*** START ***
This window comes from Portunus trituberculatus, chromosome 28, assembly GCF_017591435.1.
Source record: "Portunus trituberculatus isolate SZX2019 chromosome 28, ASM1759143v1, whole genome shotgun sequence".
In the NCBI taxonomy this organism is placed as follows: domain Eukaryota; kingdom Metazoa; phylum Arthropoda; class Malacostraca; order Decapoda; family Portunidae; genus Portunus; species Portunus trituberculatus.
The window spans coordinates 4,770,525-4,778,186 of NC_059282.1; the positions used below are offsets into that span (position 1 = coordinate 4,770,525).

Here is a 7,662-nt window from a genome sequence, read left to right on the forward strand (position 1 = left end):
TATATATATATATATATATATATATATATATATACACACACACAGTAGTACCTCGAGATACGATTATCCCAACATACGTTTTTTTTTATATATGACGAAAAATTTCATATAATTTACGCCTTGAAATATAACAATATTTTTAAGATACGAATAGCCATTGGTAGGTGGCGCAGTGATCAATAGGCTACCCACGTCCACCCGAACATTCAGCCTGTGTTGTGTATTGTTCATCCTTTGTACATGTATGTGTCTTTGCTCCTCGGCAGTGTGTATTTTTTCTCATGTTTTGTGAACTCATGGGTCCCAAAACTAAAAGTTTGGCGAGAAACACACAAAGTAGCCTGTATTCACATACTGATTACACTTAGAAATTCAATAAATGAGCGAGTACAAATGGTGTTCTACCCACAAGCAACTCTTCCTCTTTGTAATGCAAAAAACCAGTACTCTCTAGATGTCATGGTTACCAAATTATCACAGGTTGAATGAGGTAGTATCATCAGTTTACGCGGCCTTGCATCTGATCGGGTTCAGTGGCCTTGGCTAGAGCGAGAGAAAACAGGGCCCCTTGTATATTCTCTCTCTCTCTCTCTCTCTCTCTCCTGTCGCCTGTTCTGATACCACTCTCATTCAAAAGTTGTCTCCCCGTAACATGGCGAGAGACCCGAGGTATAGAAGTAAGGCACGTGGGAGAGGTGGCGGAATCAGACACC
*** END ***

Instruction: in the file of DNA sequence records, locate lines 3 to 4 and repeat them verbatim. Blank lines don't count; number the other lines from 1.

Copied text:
In the NCBI taxonomy this organism is placed as follows: domain Eukaryota; kingdom Metazoa; phylum Arthropoda; class Malacostraca; order Decapoda; family Portunidae; genus Portunus; species Portunus trituberculatus.
The window spans coordinates 4,770,525-4,778,186 of NC_059282.1; the positions used below are offsets into that span (position 1 = coordinate 4,770,525).